A Day in the Life of a Massage Doula - by admin@mcb on April 25 2017

A Day in the Life of a Massage Doula

Ring…Ring. Yawn. Shake off the sleep. Ring…Ring. “My phone! Mary (pseudonym) must be having her baby. Time to kick into action as a massage doula. What time is it?” 4:15 a.m. Good, I think, I’ve gotten most of a full night’s sleep. I jump out of bed, throw some cold water on my face, brush my teeth, put on the carefully laid out clothes that have been waiting for just this moment, and off to the hospital I go. Such starts my favorite kind of day as a massage doula.

Make no mistake, getting up at 4:15 is not high on my list of things to do, but there is something calming and quieting about the wee morning hours when I know within a few hours, I will be witnessing the miracle of birth.

My interest in prenatal massage began early in my massage career. I earned my initial massage certification in 1991, and in early 1993, I became certified as a prenatal massage therapist. I immediately dove in, started working on pregnant women, and started attending labors, although at that time, I had only learned four strategies in my labor support repertoire, one of which I quickly abandoned because everyone told me to stop because it hurt.

Within in a few years, I started hearing about doulas. I had no idea what they were doing that I was not, but I thought if I only learned one new thing, it would be worth it. I got certified with Doulas of North America, and also took advanced doula training from Penny Simkin. It was after this training that I coined the term “massage doula” to refer to a certified prenatal massage therapist who is also certified as a massage doula support person.

Armed with a wide range of new techniques, I assisted over eighty births before retiring my private practice a few years ago to focus on teaching and to take on the role of Director of Education with the Institute of Somatic Therapy. With all of those births, my moms averaged under five hours of labor, only two needed C-Sections, and the vast majority birthed entirely drug free. My star client had three babies, with the total labor time from all three births only 4.5 hours (2.5 hours the first baby, 1.5 hours the second, and only 30 minutes the third).

As a doula, I could share many stories, some funny, some harrowing. I know that I will treasure my doula years forever. Not having any children of my own, I feel lucky to have been able to have so many through the experiences with my clients. I have said many times how grateful I was to have been able to watch miracles happen for a living.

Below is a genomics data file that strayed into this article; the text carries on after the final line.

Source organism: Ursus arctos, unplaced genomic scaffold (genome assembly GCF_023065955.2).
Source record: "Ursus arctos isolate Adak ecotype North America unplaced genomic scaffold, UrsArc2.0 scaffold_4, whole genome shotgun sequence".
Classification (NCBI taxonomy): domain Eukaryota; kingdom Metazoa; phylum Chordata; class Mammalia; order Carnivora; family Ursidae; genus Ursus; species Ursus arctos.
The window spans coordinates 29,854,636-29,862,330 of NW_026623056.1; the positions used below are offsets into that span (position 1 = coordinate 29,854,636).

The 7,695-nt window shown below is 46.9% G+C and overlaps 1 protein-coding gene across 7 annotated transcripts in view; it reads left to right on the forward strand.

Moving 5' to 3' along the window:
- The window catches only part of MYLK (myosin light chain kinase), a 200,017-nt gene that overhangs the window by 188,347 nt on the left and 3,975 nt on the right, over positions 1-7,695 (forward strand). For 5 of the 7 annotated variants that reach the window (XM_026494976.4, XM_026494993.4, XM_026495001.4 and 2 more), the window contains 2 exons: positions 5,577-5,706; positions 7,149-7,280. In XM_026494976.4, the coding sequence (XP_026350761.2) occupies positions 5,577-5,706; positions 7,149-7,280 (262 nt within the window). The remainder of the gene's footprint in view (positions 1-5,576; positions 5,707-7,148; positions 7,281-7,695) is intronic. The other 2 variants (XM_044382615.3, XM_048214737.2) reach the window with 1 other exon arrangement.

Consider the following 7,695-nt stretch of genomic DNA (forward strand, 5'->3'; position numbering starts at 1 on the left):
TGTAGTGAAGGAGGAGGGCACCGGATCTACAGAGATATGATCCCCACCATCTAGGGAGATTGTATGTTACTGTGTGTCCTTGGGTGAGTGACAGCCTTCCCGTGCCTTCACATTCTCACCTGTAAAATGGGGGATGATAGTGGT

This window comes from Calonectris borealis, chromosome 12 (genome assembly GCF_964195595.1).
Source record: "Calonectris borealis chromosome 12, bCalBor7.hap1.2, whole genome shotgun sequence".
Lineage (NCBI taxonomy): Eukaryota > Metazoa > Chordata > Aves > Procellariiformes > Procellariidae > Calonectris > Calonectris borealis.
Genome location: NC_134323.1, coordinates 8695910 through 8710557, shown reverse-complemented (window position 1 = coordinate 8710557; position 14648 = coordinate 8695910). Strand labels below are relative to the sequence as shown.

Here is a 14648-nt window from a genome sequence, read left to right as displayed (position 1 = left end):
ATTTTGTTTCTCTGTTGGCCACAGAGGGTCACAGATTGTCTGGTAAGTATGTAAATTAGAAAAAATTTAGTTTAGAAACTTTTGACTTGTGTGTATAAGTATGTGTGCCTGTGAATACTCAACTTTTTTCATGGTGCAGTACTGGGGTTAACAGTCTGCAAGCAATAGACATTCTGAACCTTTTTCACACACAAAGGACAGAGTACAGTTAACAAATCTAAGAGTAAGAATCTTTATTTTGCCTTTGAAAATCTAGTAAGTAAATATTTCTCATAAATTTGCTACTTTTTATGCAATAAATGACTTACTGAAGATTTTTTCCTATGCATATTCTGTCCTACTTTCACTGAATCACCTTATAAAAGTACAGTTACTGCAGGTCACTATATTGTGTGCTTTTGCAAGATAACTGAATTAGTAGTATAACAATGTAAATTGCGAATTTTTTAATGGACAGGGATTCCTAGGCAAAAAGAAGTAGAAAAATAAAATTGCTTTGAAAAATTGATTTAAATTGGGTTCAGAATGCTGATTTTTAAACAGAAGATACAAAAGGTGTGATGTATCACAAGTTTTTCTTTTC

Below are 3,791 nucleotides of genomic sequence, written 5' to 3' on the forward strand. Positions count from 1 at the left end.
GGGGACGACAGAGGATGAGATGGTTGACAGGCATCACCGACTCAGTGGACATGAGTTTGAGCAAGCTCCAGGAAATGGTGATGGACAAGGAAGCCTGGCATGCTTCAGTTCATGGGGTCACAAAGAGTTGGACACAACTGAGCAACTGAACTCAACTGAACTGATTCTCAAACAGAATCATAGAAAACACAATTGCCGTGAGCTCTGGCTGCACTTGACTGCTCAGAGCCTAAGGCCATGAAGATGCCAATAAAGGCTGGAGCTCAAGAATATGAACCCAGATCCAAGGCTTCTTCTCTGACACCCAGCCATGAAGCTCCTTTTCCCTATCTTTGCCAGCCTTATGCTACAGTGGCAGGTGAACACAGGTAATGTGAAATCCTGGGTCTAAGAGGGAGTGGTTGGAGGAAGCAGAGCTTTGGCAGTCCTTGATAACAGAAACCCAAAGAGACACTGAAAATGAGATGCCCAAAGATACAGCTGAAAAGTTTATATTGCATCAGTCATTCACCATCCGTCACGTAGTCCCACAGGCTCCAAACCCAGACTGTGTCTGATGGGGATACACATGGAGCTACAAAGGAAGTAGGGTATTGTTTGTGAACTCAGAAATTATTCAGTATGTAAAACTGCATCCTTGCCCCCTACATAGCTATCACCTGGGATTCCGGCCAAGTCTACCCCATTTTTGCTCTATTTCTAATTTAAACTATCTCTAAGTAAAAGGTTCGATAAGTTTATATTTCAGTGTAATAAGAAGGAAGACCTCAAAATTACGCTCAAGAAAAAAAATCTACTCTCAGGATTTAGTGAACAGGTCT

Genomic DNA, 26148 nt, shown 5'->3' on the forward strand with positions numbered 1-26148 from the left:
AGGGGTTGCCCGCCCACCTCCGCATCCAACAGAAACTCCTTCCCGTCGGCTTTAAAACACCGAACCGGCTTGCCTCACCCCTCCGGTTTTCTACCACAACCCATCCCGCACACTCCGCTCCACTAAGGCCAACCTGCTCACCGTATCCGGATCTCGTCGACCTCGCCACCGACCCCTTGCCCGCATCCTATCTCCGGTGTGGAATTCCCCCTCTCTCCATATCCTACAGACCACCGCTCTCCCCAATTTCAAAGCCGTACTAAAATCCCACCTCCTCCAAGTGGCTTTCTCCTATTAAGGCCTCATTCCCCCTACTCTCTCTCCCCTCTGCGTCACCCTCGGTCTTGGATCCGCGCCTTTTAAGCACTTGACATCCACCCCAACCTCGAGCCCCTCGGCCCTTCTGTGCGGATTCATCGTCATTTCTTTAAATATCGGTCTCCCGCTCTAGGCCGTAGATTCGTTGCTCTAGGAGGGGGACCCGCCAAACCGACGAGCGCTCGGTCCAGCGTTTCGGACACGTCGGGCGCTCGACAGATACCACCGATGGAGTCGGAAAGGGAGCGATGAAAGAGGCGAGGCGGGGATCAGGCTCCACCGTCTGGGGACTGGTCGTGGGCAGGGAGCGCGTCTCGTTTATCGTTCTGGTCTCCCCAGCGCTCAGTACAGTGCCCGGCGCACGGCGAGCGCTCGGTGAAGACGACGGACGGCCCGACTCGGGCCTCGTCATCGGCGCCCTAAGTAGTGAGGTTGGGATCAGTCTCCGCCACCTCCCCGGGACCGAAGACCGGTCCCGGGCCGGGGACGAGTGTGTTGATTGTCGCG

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Judith Koch is the Director of Education at the Institute of Somatic Therapy, an online continuing education provider. To earn your massage doula certification, click here.

Baby Sign Language Has Many Benefits - by admin@mcb on April 11 2017

Baby Sign Language Has Many Benefits

Baby sign language is an idea whose time has come. Young children are great at mimicking. They naturally pick up cues and understand motions such as waving goodbye or clapping their hands when happy. Over the last several decades parents have discovered that they can put these mimicking skills to good use by teaching their baby sign language. Baby sign uses a basic set of signs, including those for thank you, more, drink, please, eat, and sleep, to help children communicate their basic needs and wants.

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Incorporating adjunct training into infant massage can help boost your value to your clients. As an infant massage instructor, the sessions can easily be about more than just massage. As a therapeutic professional you have the ability to help educate parents on a wide range of topics, including baby sign language.

Benefits of Baby Sign Language

The benefits of baby sign language include:

  • Increased communication: The primary benefit of baby sign language is that it helps children communicate their wants and needs. Before they can talk these young children have the ability to communicate and have their needs met.
  • Reduced frustration: When children have the ability to communicate with others their frustrations are reduced and they are better able to handle situations. For example, understanding the sign for “more” and “drink” can help prevent a meltdown when a child wants more water.
  • Parent/child connection: Baby sign language promotes a healthy parent/child connection. Communicating with one another in a happy and healthy way builds strong emotional bonds.

The Institute of Somatic Therapy offers a wide variety of online courses including those focused on massage for infants. We have a course to become a Certified Infant Massage Therapist/Instructor, and a research course on the proven benefits of infant massage. Our online massage therapy continuing education courses are valid for NCBTMB, Florida, Georgia, New York, and most states. Visit us online today to learn more.

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